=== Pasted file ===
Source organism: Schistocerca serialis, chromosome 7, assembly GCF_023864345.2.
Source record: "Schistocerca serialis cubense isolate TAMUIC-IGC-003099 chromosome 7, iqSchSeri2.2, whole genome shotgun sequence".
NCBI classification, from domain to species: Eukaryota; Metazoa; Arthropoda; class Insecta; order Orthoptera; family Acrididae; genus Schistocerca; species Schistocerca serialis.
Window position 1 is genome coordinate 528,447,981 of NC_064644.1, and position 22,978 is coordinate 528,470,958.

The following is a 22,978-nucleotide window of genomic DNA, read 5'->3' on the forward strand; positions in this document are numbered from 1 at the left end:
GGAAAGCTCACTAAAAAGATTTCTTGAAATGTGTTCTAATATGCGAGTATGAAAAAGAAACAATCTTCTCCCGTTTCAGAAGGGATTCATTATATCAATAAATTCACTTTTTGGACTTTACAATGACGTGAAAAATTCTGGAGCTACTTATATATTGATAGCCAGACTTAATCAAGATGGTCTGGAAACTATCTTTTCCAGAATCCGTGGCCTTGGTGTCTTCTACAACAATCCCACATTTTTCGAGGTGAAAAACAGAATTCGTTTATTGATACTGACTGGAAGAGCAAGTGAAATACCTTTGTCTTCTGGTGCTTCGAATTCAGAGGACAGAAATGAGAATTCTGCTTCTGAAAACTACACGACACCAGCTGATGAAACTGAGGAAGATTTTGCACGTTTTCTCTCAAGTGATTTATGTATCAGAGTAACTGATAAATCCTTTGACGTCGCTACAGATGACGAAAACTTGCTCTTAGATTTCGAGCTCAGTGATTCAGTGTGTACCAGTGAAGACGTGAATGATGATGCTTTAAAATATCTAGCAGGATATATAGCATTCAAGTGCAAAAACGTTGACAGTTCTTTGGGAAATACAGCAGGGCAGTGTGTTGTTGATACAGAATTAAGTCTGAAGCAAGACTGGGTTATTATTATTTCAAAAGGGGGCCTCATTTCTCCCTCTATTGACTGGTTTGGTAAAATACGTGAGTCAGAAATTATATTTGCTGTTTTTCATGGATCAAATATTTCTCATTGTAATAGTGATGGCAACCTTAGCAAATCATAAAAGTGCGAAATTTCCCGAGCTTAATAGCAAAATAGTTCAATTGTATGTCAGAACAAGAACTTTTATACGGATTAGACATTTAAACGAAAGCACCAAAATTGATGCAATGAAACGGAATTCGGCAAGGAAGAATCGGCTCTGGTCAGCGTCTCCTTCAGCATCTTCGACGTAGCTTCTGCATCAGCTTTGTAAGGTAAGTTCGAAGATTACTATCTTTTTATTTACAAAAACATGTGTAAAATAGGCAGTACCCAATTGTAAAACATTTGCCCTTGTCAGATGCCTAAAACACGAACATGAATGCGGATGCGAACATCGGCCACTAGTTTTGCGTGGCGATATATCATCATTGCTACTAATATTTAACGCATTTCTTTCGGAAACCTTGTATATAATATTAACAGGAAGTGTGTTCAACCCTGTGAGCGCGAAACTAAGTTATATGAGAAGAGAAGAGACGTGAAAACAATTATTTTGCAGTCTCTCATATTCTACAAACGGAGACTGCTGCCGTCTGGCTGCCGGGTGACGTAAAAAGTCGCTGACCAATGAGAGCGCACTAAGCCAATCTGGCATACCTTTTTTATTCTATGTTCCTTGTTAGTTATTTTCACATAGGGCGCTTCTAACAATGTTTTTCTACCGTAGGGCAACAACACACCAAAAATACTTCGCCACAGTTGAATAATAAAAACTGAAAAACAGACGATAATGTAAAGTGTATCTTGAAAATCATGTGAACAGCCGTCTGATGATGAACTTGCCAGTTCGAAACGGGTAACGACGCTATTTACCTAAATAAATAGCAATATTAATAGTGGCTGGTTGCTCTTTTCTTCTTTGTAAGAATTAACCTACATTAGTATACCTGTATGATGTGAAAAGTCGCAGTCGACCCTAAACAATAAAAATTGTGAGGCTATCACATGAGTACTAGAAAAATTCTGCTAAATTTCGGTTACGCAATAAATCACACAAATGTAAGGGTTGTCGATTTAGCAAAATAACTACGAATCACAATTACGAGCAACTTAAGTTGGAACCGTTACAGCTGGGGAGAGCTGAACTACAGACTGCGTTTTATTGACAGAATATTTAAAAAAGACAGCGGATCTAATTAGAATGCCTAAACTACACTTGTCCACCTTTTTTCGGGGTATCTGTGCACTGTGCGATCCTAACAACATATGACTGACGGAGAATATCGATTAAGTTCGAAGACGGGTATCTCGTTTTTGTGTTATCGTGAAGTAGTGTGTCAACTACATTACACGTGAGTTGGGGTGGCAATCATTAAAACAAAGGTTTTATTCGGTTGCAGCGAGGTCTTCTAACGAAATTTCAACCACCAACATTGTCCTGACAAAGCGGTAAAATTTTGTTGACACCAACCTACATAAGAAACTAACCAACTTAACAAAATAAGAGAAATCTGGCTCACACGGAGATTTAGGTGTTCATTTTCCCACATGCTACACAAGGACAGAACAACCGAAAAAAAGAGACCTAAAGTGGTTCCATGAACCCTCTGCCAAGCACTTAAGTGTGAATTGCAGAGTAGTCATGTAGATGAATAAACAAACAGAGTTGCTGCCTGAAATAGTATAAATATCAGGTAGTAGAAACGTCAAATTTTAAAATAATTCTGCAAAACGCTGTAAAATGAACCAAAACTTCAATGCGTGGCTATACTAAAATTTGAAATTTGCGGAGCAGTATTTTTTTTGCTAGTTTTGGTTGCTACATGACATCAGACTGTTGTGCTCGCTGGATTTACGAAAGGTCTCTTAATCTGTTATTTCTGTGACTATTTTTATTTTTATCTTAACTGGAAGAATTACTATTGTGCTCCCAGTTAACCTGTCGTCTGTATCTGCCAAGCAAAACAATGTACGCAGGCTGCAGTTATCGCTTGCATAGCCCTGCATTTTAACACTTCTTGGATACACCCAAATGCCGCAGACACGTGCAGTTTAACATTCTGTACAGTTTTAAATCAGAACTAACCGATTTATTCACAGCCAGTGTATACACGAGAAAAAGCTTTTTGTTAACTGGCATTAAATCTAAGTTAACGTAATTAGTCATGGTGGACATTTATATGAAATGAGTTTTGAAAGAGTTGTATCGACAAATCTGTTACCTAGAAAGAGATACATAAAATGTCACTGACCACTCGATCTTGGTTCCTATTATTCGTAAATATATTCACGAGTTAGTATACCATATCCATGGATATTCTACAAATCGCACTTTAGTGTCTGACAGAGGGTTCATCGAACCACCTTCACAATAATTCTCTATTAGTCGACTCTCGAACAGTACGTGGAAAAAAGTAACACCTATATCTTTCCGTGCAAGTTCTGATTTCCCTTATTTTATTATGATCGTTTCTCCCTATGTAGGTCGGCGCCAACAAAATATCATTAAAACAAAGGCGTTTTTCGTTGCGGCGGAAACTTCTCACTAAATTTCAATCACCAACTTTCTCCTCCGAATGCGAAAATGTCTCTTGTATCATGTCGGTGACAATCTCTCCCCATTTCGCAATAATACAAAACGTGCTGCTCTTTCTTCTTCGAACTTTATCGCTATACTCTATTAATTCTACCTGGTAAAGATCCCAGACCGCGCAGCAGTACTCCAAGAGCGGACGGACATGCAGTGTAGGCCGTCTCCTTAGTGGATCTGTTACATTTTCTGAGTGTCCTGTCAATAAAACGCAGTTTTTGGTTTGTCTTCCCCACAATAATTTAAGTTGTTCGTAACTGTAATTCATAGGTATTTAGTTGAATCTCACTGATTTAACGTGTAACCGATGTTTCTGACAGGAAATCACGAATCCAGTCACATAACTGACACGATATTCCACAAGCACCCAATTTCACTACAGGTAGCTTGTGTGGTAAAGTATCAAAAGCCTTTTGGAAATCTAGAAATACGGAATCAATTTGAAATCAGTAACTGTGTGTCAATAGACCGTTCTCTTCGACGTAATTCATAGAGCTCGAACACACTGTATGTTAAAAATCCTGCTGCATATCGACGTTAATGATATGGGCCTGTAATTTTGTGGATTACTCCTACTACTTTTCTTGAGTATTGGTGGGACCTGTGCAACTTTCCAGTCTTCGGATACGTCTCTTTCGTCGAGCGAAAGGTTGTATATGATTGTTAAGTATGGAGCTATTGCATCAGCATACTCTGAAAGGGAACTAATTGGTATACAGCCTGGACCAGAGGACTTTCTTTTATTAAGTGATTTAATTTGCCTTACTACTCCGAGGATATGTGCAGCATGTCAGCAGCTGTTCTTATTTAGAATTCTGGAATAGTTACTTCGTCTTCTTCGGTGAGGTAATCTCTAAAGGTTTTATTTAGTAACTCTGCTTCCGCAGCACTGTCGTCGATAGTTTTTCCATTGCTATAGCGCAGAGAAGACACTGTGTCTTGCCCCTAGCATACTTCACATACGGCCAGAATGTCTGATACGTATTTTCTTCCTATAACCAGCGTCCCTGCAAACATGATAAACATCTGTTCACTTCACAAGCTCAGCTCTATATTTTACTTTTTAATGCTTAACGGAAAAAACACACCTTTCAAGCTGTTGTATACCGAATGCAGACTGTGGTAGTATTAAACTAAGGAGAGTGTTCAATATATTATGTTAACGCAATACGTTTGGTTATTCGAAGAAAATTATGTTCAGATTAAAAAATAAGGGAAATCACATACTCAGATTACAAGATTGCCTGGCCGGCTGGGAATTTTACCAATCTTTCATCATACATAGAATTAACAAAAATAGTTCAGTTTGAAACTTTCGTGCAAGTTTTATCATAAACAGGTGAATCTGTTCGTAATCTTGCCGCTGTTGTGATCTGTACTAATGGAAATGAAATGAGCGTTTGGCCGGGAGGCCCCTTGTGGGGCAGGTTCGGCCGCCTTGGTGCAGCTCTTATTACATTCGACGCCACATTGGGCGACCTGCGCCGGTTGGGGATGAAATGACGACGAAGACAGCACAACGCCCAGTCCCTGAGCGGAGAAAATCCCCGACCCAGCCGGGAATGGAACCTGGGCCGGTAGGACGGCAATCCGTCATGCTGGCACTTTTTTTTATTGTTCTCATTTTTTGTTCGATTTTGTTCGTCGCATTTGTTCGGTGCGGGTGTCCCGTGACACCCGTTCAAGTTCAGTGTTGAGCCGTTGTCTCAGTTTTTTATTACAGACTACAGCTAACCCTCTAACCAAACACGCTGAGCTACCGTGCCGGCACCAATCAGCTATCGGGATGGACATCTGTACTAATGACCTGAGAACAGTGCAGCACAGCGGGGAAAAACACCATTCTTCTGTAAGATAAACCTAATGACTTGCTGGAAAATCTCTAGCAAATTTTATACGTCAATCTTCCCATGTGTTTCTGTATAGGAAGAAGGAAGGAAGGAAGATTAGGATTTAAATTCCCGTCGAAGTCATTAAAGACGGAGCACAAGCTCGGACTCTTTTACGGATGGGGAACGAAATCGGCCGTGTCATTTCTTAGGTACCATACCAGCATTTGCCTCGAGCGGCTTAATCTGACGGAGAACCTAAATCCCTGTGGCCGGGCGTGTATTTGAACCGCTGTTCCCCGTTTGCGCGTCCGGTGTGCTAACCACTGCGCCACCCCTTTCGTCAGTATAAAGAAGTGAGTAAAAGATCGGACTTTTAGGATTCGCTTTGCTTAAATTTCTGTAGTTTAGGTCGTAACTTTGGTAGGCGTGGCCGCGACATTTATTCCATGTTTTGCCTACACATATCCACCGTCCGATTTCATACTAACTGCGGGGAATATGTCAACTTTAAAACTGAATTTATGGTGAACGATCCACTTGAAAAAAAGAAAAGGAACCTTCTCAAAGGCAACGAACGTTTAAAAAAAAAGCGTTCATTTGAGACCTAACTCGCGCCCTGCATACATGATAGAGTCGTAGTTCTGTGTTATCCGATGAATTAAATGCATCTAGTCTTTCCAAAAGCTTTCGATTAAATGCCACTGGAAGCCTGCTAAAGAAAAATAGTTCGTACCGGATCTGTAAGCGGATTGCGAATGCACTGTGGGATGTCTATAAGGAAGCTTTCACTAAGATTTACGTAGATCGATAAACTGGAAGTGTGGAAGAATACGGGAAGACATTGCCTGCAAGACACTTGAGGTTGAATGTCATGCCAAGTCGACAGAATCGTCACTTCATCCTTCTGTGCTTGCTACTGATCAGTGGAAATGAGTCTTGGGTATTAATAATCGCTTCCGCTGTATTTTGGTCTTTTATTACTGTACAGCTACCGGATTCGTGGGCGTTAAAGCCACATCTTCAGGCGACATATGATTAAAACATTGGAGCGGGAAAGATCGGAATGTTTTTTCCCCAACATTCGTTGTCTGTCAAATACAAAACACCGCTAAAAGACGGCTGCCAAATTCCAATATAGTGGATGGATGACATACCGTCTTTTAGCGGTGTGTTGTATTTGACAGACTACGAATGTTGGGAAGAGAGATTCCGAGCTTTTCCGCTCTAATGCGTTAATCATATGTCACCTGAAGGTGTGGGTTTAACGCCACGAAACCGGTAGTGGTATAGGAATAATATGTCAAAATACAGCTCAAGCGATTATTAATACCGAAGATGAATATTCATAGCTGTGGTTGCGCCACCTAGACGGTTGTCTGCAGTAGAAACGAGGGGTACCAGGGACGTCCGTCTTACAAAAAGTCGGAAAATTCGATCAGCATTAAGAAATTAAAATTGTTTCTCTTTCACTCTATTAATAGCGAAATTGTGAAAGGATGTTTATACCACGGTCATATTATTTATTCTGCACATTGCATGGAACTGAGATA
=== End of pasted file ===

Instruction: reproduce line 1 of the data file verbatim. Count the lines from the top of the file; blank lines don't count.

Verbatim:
Source organism: Schistocerca serialis, chromosome 7, assembly GCF_023864345.2.